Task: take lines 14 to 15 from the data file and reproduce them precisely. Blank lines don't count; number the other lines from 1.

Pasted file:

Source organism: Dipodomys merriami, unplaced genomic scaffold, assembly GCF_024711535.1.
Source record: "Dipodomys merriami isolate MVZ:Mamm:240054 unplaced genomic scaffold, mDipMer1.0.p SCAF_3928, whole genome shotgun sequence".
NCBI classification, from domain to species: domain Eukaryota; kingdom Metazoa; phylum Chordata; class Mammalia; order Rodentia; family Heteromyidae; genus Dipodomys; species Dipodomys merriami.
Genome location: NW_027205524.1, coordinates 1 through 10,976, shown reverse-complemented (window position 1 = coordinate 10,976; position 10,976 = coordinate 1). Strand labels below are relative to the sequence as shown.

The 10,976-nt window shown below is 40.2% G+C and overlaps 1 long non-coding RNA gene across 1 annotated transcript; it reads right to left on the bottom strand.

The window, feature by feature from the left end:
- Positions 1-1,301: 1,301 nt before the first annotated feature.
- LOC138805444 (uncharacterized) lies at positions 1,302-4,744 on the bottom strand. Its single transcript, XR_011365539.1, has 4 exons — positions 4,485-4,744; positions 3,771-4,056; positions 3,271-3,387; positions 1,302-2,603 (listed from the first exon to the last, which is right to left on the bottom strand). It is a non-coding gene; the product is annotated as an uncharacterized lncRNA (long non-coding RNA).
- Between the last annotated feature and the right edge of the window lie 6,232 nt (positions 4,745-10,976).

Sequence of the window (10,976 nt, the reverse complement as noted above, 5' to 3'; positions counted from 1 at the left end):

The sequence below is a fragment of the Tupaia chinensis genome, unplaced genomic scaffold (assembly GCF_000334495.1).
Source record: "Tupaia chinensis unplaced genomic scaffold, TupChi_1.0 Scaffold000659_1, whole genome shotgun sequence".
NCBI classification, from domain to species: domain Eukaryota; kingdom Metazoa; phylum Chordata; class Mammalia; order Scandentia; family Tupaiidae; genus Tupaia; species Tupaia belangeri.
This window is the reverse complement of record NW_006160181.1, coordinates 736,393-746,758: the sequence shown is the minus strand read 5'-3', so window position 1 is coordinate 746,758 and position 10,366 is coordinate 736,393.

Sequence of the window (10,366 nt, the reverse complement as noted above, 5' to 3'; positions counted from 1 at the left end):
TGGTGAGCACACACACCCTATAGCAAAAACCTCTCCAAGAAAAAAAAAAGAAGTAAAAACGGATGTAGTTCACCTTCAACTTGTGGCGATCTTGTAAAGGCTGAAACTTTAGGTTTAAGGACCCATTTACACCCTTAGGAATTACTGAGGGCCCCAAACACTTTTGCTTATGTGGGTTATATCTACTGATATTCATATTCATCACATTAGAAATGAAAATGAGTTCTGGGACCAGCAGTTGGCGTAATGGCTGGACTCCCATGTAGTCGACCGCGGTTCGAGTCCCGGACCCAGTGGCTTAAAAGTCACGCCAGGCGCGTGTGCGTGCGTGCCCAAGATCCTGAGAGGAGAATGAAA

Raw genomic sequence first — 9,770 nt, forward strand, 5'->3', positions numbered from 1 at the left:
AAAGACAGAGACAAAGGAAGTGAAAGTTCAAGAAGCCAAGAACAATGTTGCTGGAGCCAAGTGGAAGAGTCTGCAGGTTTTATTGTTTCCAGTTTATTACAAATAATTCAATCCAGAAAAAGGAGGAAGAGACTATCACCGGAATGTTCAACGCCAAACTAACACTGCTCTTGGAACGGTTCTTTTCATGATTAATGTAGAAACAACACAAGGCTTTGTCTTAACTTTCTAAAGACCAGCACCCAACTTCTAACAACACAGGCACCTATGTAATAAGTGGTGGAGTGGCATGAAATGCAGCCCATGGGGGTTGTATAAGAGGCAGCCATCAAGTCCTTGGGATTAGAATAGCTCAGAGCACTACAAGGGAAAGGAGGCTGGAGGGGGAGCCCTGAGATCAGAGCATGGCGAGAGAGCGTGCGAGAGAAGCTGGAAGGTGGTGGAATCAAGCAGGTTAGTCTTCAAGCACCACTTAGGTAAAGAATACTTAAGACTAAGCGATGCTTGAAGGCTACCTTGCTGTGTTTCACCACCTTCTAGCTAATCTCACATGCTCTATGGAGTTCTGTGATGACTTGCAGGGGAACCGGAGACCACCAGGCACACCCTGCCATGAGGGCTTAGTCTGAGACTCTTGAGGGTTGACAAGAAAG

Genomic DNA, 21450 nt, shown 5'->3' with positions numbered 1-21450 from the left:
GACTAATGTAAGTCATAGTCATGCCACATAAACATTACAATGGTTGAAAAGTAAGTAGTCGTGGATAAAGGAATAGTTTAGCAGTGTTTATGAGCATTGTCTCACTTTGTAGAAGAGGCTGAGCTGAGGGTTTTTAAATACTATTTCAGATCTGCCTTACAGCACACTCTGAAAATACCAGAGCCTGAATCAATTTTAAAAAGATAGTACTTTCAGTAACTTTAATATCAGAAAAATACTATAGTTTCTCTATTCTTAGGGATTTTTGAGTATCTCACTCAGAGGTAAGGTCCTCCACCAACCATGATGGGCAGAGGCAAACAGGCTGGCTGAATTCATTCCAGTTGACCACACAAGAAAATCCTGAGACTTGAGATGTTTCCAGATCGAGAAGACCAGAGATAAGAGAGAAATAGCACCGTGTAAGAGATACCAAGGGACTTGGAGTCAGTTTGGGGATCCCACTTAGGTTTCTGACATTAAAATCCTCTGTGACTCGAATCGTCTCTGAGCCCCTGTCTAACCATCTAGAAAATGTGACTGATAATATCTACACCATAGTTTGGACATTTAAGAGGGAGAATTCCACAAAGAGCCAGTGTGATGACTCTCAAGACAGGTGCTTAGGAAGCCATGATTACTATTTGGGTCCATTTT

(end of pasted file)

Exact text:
This window is the reverse complement of record NW_006160181.1, coordinates 736,393-746,758: the sequence shown is the minus strand read 5'-3', so window position 1 is coordinate 746,758 and position 10,366 is coordinate 736,393.

Sequence of the window (10,366 nt, the reverse complement as noted above, 5' to 3'; positions counted from 1 at the left end):